Bird Island Research Station has a small staff team; no more than 10 in summer and just four over winter. We have no doctor on station though all staff receives excellent pre-deployment first aid training from the BAS Medical Unit, with one or two individuals spending a few days on the front line in an A&E department to broaden their experience.
However well skills are taught they can be quickly forgotten so we try and have a training session once a week, on an otherwise quiet evening, where we go over some aspect of rescue, recovery or medical skills. One week it could be a discussion about hypothermia, then practicing putting a stretcher together, then CPR practice with our own dummy.
Learning how to put someone in the spinal board and set up the stretcher in the comfort of the lounge.
Earlier in the season we sat around the table and had a serious discussion about what we would do if someone severely injured themselves in the field. Bird Island has some steep, slippery terrain and people frequently work alone. The importance of regular radio contact is hammered home, as is the necessity of always carrying spare warm clothing and an emergency aid kit. During our table-top exercise I sat down with the Emergency Action Plan and talked through the extremely useful flow chart it contains, detailing priority actions and who to contact.
With field-work calming down a bit in the last few weeks I have been on the look-out for a good occasion to put this formerly into practice. So last Friday everyone was told to be available for the afternoon, while one of the departing staff went round the beach and lay at an awkward angle at the base of a cliff. I was able to sit back and observe the response and was pleased at the calm, organised and efficient way at which those on station, particularly the upcoming winter team, dealt with the incident. A fast search party took the emergency medical bags and warm clothing and quickly located the casualty, reporting back enough detail for a second party to head out with stretcher, spinal board and other necessary equipment. On station we had someone consulting the doctor at King Edward Point and talking to Cambridge, relaying important information to those in the field.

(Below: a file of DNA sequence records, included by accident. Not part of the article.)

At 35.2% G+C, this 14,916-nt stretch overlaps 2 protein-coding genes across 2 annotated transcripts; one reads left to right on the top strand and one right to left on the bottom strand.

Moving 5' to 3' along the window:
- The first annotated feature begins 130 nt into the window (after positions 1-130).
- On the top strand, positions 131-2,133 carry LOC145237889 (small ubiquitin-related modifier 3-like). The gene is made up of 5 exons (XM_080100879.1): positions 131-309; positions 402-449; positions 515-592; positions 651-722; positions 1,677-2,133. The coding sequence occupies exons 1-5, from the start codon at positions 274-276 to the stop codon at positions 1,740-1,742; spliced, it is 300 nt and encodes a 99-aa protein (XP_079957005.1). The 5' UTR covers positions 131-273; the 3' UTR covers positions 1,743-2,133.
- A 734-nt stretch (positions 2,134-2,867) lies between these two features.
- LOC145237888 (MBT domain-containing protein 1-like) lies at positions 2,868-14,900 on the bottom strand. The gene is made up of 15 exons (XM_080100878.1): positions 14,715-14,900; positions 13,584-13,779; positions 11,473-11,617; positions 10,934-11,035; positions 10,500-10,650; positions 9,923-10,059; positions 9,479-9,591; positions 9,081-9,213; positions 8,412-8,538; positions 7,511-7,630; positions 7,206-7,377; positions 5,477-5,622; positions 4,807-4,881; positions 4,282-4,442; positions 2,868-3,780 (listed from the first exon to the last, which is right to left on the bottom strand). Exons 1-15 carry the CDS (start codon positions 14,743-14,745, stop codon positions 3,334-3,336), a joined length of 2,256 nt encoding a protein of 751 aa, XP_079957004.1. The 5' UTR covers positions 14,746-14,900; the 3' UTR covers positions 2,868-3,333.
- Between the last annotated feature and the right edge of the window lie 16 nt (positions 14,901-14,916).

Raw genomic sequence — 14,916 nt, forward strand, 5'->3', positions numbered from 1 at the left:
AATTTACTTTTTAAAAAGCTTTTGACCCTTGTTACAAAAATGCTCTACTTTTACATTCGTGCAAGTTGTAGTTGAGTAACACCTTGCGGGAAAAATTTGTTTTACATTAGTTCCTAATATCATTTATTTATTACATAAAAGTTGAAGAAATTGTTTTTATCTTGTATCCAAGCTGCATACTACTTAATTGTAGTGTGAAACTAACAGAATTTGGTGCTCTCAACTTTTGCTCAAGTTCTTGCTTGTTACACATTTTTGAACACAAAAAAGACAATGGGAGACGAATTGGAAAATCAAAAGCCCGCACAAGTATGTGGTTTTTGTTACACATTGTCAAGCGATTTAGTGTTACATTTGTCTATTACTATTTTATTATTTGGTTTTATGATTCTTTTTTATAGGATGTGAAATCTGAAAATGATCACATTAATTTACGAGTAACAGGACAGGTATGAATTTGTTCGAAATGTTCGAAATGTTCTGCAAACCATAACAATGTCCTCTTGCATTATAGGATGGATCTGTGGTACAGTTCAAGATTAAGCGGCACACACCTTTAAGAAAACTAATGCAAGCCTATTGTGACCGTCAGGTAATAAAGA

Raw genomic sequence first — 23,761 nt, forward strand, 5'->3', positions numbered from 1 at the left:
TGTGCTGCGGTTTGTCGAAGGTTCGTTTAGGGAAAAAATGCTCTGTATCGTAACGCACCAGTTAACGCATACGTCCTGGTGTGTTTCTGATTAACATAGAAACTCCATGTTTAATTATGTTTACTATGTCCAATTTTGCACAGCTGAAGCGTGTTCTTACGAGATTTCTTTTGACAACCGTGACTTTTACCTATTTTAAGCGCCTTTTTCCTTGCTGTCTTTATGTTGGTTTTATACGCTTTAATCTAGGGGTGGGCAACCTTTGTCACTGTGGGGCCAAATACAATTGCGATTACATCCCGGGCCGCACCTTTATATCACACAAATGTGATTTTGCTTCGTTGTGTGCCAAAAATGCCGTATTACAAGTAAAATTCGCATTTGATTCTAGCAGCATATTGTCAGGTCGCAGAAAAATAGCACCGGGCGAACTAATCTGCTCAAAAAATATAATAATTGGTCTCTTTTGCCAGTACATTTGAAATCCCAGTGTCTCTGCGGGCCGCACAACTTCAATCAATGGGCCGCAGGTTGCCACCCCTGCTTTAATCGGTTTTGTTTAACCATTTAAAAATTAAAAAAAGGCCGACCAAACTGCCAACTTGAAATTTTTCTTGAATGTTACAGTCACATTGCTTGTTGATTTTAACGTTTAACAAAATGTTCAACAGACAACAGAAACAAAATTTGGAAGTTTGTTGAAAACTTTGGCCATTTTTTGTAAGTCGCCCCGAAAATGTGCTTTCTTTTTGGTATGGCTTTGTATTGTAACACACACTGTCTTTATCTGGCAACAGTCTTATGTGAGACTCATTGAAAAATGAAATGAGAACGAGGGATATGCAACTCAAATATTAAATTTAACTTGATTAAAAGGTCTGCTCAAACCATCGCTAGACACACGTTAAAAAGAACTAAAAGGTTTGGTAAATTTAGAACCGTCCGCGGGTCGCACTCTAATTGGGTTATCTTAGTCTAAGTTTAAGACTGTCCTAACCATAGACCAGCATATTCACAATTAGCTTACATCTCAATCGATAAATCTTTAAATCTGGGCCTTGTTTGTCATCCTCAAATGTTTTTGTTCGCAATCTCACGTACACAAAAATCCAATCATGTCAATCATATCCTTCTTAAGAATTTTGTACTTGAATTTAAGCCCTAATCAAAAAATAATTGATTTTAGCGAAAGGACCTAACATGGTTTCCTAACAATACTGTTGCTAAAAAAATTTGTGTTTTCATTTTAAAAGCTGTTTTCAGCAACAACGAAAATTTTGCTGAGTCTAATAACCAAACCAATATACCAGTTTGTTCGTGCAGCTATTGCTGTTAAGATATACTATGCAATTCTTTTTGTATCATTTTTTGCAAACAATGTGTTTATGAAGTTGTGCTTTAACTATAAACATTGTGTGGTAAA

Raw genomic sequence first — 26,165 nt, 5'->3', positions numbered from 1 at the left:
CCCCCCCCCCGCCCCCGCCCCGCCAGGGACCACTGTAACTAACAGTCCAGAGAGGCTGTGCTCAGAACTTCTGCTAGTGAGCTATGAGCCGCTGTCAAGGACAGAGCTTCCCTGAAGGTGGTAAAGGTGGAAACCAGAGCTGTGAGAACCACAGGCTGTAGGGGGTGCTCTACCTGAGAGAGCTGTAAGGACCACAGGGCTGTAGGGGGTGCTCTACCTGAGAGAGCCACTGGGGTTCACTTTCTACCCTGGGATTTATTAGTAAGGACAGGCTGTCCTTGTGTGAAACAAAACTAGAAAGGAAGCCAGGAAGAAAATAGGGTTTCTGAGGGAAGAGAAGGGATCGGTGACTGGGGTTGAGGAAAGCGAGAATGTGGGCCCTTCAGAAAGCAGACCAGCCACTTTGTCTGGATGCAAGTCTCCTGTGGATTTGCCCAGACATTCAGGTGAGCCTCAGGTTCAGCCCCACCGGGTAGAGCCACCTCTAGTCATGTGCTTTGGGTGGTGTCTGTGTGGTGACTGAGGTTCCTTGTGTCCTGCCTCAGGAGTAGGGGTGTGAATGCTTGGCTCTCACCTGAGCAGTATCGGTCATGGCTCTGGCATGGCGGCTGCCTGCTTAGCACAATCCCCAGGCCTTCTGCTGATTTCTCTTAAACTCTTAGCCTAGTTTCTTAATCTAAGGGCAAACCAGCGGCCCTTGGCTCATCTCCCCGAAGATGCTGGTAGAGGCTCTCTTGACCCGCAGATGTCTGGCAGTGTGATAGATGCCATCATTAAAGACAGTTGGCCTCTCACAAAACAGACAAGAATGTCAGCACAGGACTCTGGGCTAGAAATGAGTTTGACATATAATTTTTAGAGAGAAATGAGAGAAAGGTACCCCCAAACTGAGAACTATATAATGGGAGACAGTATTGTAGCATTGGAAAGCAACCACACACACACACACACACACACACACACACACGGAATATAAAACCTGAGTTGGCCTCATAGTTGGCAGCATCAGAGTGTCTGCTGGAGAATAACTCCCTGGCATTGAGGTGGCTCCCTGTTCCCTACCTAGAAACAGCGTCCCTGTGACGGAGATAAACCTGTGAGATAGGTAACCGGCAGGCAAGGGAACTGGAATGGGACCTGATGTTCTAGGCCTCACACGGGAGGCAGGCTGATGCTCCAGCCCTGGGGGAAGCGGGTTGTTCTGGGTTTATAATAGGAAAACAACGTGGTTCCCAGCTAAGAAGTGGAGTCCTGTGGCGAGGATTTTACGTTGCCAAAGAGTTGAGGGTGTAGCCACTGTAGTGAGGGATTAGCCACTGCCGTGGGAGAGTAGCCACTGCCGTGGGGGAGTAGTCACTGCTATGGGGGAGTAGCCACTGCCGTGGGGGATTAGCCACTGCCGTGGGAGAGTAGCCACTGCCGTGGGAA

Assembling the stretcher and other kit upon reaching the incident.
Despite apparently serious injuries our casualty was soon back indoors, after a short stretcher ride to demonstrate how tiring it can be for those struggling along the uneven terrain. Around a cup tea we debriefed and reviewed the incident, with everyone happy and more confident in their abilities to respond to any problems, but also more aware of how difficult it can be and how self-aware they need to be in any situation.
Casualty on the spinal board. Last minute checks before transferring to the stretcher.